While I’ve been serving the Moroccan celebration dish, Chicken B’Stilla (classically made with pigeon meat), I finally got a chance to sample someone else’s recipe during a cooking class at the Palais Amani in Fez. I wish we could get the crunchy waraka or feuilles de brik pastry they use–it’s similar to fillo but layered with oil and crunchier.

A sampling of the many (I’ve heard anywhere from 36 to 96) spices that make up the spend blend that is the pride of every traditional spice & herb vendor. Here we on the sunny rooftop terrace at Herboriste La Sagesse in the Marrakesh medina. Marrakesh is the center of Morocco’s spice trade.

More spices at La Sagesse–including Sri Lankan cinnamon, pomegranate blossoms (off to the side), fennel seed, fenugreek, wihite peppercorns, coriander seed, dried green basil, dried red basil, anise seed and more.

The legendary Argan oil must be extracted from laboriously shelled, then peeled, then roasted seeds. Only then are they ready to be ground by hand using this heavy stone mill. We stopped at a coop run by a group of women and bought our oil and other Argan products directly from the producers–I always want to support ways for women to gain financial independence.

The colorful; baskets at Herboriste La Sagesse are filled with herbs like bay leaves and dried roses, but also pumice stones, rock salt, dried hibiscus blossoms, and a special plant used as a toothpick. The giant snakeskin is from a boa.

Couscous is always presented in a carefully planned design, with alternating colors of vegetables and a center here of caramelized onions and raisins which cloak the slow-cooked lamb hidden underneath. This was served to us at lunch in the wonderful Marrakesh restaurant, Le Jardin, which combined a delicious French Salade Nicoise with delicious marinated chicken and spicy merguez lamb sausage kebobs, and this couscous followed by the most delicious French Tarte au Citron and Gateau au Chocolat. I only eat desserts if I know they are homemade from scratch and both of these met the test–well worth the calories!


When I saw the small bowls of infant radishes at the Domaine de Val d’Argan winery in Ounaga on the way to Essaouria, I knew that there was someone in the kitchen who really cared. And, I was so right–a gorgeous array of fresh, local vegetable salads (no pix, I’ll try to get them on my next visit which is coming up soon), followed by the juiciest and most tender lamb kebobs (definitely made with loin of lamb). The chef is a woman, as are many of the heads of the best kitchens of Morocco, and her name is Rachma. I look forward to greeting her on my next visit. A natural culinary talent with an eye for beauty and a wonderful hand with flavors and textures.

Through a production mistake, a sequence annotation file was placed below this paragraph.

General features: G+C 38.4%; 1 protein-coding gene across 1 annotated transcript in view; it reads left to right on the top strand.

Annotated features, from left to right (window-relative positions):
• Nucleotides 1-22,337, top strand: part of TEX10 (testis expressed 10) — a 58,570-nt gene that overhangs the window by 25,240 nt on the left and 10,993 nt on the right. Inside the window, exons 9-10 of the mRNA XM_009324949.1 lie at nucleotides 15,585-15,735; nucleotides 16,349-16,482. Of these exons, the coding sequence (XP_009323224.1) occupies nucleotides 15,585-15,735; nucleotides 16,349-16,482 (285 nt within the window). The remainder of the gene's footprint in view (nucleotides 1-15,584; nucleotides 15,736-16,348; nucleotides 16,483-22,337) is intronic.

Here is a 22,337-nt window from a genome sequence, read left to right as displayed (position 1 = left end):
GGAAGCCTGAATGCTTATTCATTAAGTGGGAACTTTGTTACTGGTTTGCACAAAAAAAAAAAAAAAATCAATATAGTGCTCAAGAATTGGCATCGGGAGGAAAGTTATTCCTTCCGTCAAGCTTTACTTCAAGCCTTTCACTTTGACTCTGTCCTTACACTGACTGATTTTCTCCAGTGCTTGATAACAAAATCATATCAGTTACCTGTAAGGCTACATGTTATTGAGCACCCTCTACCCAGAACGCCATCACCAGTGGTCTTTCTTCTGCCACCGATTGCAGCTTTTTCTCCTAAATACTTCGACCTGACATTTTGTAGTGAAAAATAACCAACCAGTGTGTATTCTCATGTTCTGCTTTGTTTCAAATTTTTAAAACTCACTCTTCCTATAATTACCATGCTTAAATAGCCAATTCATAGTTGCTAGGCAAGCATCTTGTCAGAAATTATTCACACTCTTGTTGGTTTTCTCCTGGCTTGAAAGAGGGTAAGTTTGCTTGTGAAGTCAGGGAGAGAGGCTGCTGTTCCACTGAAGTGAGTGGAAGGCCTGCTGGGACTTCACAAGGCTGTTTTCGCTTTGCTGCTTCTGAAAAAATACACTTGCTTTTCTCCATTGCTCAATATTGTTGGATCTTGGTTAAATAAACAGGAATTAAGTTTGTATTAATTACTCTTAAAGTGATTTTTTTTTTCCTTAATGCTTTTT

Doing my best to knead the bread dough we made in the small, family-run kitchen at Chez Pierre in the magnificant Dades Gorge region. This delicious bread, called medfouna AKA Berber stuffed flat bread, was to be stuffed with herbs, spices, and onions and baked. I sure loved it!


Learn to Cook Morocco’s Fabulous Cuisine: Travel to Morocco with Chef/Author Aliza Green, February 13-25, 2018











I am happy to announce that since my first tour sold out, I am organizing a second Morocco Culinary & Cultural Tour starting February 13, 2018 for a 11-night tour filled with culinary delights, cooking classes, market tours, tastings, and visits to farms. We’ll learn to make an array of the small Moroccan salads such as the ones shown above, whether eggplant, carrot, artichoke, zucchini or fava beans. We’ll enjoy wonderful flavor-packed food based on seasonal vegetables, local olive oil and rare argan oil, purple, green, black and violet olives, fresh local seafood, and a deft hand with herbs and spices. For this small-group tour (maximum 10 guests), we’ll be staying in riads (traditional inn with inner courtyard based on Andalusian style) and will even have one night in the desert where we’ll stay in a luxury camp and bake bread in hot sand fueled by an open fire.

Tour highlights include: Tasting tour of Fes (the Moroccan spelling of Fez, Spice Workshop with Master Blender, an Exploration of Moroccan-Jewish Cooking, and cooking classes in the Atlas Mountains, a visit to the spectacular Dades Valley where we’ll stay at the justly-famed Chez Pierre, Marrakesh, and Fes.

Beginning in Rabat, the historic, Atlantic Coastal capital of Morocco, we’ll travel next to the Imperial City of Fes. Next we travel south into the Sahara Desert, and then onto the Dades Valley. We continue to Marrakesh, the beautiful ochre city and then on to the charming, windy fishing village of Essaouira before heading to Casablanca for a final night before departing Morocco.

We’ll be drinking pots full of Moroccan mint tea made with nana mint (spearmint), traditionally poured from a great height to cool the boiling hot tea.

Only two spaces left!

Here are some images from the heritage-rich riads and hotels where we will be staying:

Window at Maison Arabe, Marrakesh

Restaurant at Chez Pierre, Dades Valley

Poolside dining at Maison Arabe, Marrakesh


Court with pool, Palais Amani, Fes

Click on this link to get to the itinerary for the tour (I’ll upload a new file with the correct dates in the next few days but the itinerary will be the same as shown here with the tour starting February 20th): Itinerary for February Morocco Culinary Tour

Click on this link to get to the Payments page for pricing information: Aliza Green Morocco Cooking Tour Feb 18 Pricing

Any questions, please send a message to






Quick Note on Aliza’s Culinary Tour of Incredible India